Cary Town Manager Sean R. Stegall tweeted that "because of IKEA's evolving business model, there will be no store in Cary."
The iconic furniture seller has changed strategy and is looking to push into new markets, such as India and into South America while developing smaller-format stores in cities such as London and Tokyo.
The IKEA was expected to revitalize Cary Towne Center.
"We are obviously very disappointed," Stegall said.
Cary residents were wistful about the shocking news.
"I am sad, I was excited about IKEA coming to Cary," said Kara Patchin, who lives 10 minutes away from the mall. "But I also feel the mall needs some revitalization and I was excited about something coming to Cary Towne Center."
Arlene Hudson said she was excited about IKEA's plans to come to Cary, but she's not heartbroken over the company's reversal.
"That's their choice," Hudson said. "If they choose not to do Cary, then I'm OK with it. I'm not going to lose sleep over it."
Sylska Lutza said she was never an IKEA fanatic, and in fact was pleased to hear the news.
"I'm very happy. Thank you. Don't come," she said with a smile.
But while Lutz still enjoys shopping at Cary Towne Center, she admits the mall needs some new life - just not IKEA.
"I did like the stores (at the mall)," she said. "I mean you can always add some new updated clothing stores - but I didn't prefer an IKEA at all."
Stegall said he got the news Friday morning from IKEA's real estate manager, Bob Grimsley.
IKEA is moving away from suburban big-box retail into global city centers, Stegall said in a statement.
"We are thankful that the decision came before the store was built and people were employed there. And the timing also gives the mall's owners, CBL, an incredible opportunity to reimagine the entire site and the future of this part of the Eastern Cary Gateway," the Town said in a statement.
Construction was expected to begin in 2019 and the store was slated to open as early as 2020.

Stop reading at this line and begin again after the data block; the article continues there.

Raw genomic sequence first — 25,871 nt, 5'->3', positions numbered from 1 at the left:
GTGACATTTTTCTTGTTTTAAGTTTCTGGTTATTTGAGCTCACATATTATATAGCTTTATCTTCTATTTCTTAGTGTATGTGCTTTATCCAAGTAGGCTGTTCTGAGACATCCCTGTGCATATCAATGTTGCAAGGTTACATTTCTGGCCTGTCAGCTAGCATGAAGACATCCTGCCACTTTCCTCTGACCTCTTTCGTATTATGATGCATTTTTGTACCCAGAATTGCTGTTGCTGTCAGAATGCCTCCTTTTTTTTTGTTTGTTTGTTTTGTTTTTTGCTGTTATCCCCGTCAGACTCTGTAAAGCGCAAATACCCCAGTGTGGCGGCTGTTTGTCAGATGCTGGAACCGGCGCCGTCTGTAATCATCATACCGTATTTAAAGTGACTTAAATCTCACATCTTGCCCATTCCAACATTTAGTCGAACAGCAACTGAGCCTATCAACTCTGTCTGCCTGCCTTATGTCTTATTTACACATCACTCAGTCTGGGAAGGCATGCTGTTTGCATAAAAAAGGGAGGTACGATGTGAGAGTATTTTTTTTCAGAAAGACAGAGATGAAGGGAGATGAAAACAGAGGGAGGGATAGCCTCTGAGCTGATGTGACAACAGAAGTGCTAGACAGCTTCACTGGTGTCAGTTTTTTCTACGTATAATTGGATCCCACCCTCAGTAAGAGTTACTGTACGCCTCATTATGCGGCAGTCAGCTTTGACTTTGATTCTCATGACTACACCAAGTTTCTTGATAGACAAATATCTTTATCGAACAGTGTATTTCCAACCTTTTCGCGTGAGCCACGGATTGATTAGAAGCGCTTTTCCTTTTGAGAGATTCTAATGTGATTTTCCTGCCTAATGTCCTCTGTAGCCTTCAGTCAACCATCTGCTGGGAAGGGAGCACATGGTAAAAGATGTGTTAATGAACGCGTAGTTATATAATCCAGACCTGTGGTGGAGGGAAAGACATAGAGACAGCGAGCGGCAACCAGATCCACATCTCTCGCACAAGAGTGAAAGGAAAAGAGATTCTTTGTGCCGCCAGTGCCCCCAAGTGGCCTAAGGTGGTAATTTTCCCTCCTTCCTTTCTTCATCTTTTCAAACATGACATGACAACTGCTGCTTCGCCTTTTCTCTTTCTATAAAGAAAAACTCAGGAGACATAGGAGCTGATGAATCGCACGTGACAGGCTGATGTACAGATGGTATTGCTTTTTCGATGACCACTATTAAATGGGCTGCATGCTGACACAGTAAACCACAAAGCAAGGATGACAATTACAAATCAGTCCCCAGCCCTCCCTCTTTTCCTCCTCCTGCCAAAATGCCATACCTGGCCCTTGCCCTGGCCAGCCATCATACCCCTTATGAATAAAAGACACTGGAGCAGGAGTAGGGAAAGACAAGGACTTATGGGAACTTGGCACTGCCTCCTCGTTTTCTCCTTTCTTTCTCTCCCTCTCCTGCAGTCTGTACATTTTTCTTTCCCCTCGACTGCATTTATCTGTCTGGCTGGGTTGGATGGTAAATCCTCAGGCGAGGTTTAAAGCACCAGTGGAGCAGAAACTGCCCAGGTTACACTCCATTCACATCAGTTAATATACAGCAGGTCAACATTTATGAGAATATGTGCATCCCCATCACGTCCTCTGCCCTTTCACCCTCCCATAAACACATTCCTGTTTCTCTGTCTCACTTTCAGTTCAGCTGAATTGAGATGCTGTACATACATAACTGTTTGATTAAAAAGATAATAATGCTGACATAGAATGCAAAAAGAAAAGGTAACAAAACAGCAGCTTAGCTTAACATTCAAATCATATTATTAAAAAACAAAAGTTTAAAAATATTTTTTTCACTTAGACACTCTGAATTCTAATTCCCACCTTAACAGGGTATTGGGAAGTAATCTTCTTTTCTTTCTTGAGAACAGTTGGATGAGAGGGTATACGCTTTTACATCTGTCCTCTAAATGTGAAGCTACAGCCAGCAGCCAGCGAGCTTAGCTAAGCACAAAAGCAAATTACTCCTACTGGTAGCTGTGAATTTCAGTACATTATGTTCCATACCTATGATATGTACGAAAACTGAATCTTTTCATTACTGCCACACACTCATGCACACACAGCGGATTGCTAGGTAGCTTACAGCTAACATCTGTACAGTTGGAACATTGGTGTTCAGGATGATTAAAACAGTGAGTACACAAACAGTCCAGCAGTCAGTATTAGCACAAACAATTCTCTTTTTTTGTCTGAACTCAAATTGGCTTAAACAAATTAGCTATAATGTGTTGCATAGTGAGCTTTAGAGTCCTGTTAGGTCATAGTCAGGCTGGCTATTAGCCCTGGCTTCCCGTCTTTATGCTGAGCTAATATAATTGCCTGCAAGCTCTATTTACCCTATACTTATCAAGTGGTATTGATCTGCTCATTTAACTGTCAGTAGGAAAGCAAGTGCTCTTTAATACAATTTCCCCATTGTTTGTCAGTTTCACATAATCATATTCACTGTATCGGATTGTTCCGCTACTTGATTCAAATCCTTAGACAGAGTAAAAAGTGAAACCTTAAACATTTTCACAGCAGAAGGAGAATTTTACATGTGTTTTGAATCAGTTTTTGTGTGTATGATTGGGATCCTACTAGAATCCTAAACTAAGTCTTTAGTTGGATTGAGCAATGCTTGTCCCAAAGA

"When I asked whether there was anything Cary could do to influence IKEA's decision, I was told that there was nothing; not even an incentive would make a difference," Stegall wrote. "IKEA said they had an extremely positive view of and experience with the Town Council, our staff, the mall site, and Cary as a whole.
"The bottom line is that as wonderful a place as Cary is, we are just too suburban for IKEA's new direction," he continued. "With this in mind, it's critical that we continue working hard to implement our Imagine Cary Community Plan, which calls for higher densities in our Eastern Cary Gateway as well as downtown."
IKEA released a statement to ABC11 on Wednesday night about its decision and its change in strategy:
"We are in a rapidly changing retail environment. To be fit for long-term growth, we are creating a new business model to make sure we're accessible and convenient for our customers today and in the future.
You may have heard our Global CEO Jesper mention recently in interviews that we are looking to expand to more urban city centers to be more accessible to more consumers. As a result, some of our expansion plans may change, but at the same time we are also investing in our e-commerce and services to ensure customers can access IKEA no matter where they are.
While this is an extremely difficult decision, we will not be moving forward with our plans to build a store in Cary, NC. We appreciate the outpouring of support and excitement that our fans have expressed, and we are disappointed that we will not be able to physically join the vibrant Cary community."